Navy researcher: Historic study may lead to malaria vaccine

15 Aug 2013 | Cheryl Pellerin

A small clinical trial of a malaria vaccine candidate recently showed 100-percent protection against the disease. This could mean, with enough funding, that a first-generation vaccine may be ready in 4 to 5 years for deployed war fighters and people in endemic areas, a Navy researcher said Aug. 15. 

Dr. Judith Epstein, clinical director of malaria vaccine development at the Naval Medical Research Center and NMRC's lead investigator on the study, told American Forces Press Service that the 40-person phase 1 clinical trial is historic in its success and has come after decades of work on a vaccine to prevent the ancient, deadly disease.

"My effort as a Navy captain is to develop a vaccine that can be used for warfighters," Epstein said.

Malaria is a major challenge in many parts of the world. This includes most of sub-Saharan Africa and South Asia, Southeast Asia, Oceania, Central Asia, the Middle East, Central and South America and the Caribbean.

"As a bonus, we are also hoping that vaccine could be used in endemic countries," Epstein added. "... We need something for the military that's highly effective, meaning you take the vaccine, you don't get malaria. That's the same thing they need in countries where they have malaria."

For the trial, NMRC collaborated with federal scientists from the Vaccine Research Center at the National Institutes of Health, Army and civilian scientists from the Walter Reed Army Institute of Research, and scientists from vaccine developer and manufacturer Sanaria Inc., all in Maryland.

In the clinical trial, the vaccine candidate was given at different dosages by intravenous injection to 40 volunteers from October 2011 to October 2012. The trial ended in June 2013.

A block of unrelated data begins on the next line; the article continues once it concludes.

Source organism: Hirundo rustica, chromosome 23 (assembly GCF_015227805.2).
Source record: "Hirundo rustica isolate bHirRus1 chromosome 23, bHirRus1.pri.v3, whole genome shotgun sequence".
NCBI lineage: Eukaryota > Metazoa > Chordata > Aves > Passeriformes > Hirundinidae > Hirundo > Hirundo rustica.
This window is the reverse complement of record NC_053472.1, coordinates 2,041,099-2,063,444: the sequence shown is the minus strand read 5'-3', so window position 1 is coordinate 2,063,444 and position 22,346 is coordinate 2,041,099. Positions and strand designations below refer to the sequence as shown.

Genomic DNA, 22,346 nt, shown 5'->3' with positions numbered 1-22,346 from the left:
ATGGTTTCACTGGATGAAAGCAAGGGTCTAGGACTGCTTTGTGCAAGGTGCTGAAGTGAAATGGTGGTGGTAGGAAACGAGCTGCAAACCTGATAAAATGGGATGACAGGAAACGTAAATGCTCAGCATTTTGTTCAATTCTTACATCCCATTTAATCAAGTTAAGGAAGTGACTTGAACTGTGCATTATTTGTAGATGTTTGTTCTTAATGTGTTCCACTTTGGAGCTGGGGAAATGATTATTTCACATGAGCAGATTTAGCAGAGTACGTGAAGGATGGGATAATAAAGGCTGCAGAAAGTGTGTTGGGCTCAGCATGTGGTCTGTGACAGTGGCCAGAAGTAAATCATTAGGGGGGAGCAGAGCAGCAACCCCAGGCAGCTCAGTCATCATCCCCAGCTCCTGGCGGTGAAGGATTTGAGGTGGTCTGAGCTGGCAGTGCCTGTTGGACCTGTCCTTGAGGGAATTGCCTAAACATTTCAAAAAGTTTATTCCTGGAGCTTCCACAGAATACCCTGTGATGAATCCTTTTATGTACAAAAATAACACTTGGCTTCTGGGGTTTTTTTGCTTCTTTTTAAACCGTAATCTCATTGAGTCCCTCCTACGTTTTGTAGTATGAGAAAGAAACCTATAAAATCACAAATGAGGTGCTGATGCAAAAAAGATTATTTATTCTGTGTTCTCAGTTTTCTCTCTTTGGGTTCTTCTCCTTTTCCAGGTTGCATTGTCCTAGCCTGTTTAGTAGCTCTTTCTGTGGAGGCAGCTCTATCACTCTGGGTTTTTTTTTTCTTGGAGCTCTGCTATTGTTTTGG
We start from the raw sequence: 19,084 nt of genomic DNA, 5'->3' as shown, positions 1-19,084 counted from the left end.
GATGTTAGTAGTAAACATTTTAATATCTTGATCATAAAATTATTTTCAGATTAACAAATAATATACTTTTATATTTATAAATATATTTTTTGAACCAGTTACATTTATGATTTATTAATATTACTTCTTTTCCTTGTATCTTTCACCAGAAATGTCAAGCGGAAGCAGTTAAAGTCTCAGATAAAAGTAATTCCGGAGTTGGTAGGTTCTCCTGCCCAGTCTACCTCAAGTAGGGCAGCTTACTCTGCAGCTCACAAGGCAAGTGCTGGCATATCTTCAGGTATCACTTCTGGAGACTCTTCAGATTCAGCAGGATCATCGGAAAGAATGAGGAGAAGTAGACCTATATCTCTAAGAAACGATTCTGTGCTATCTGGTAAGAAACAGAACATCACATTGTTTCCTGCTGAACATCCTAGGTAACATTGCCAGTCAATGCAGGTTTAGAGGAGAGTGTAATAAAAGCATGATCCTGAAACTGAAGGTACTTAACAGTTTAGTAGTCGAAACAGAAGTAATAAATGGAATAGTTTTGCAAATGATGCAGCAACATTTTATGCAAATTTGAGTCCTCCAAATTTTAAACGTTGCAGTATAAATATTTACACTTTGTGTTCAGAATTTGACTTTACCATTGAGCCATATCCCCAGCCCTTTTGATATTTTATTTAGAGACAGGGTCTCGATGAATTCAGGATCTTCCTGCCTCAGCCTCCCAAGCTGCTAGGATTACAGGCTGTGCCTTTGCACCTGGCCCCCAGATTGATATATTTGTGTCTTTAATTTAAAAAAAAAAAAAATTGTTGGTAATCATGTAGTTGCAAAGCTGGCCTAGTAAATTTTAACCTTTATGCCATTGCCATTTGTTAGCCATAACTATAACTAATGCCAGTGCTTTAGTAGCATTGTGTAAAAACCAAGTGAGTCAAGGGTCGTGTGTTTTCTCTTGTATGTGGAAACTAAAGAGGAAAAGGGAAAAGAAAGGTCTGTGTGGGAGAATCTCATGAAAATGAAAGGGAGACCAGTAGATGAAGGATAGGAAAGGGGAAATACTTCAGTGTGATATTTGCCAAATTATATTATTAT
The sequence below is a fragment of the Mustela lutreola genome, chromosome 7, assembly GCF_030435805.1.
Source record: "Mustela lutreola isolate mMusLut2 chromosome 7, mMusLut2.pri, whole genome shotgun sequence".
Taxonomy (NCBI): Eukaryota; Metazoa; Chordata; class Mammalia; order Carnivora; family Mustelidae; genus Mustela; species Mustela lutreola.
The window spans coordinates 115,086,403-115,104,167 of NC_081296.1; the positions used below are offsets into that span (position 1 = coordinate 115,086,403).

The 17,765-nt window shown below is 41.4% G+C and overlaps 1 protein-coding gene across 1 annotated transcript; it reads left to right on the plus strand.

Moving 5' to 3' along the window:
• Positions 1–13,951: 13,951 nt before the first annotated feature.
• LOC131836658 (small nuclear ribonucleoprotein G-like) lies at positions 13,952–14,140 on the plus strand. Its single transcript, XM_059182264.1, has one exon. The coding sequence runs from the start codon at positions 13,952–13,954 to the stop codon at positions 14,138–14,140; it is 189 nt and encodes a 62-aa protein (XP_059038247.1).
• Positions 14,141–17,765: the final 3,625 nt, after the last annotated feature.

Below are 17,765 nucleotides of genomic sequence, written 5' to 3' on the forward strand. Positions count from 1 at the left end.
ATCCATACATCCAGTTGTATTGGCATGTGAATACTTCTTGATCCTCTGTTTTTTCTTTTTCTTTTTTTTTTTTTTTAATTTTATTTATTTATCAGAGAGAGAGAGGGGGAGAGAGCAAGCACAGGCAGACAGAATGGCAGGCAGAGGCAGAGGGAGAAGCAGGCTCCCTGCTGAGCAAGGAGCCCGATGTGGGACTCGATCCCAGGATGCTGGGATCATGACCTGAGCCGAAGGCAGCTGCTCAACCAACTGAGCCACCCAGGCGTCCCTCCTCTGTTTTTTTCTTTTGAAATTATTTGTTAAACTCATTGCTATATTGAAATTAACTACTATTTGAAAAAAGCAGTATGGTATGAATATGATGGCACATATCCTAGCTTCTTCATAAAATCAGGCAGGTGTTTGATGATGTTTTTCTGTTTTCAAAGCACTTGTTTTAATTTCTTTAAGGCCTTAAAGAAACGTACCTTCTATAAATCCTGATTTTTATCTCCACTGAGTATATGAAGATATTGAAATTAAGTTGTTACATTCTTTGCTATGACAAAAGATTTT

Three weeks after the final dose of vaccine, Epstein said, "we did what's called a controlled human malaria infection. We challenged them with mosquitoes that carry malaria. We put five infected mosquitoes in a cup [upside down] on the person's arm. The mosquitoes bit them and we carefully followed the patients over the next week. In fact, we admitted them [to the medical center] so we could watch them and we tested to see if they developed malaria or not."
She added, "In the group that got the highest dose of vaccine and that got five doses, all six of the six were protected. In the group that got the highest dose but that got only four doses -- so they got the highest amount per vaccination -- six of nine were protected."

But what's in the latest malaria vaccine is nearly as historic as its success: Whole parasites -- the very Plasmodium falciparum parasites that infect 30 or 40 species of female Anopheles mosquitoes whose bites transfer the parasites to people and give them malaria.

But the parasites that make up the vaccine are irradiated so they are weakened and don't cause disease, Epstein said, the same way viruses that make up vaccines for smallpox, polio and measles are weakened to produce immunity rather than disease.

Also, she added, the parasites come from mosquitoes that are grown aseptically in a laboratory built for that purpose that meets strict Food and Drug Administration requirements.

Most malaria vaccines in clinical development today are made from genetically engineered proteins that represent small parts of the malaria parasite. But Epstein said that studies in the early 1970s by Navy and University of Maryland researchers showed the benefit of full-organism immunity using irradiated mosquitoes.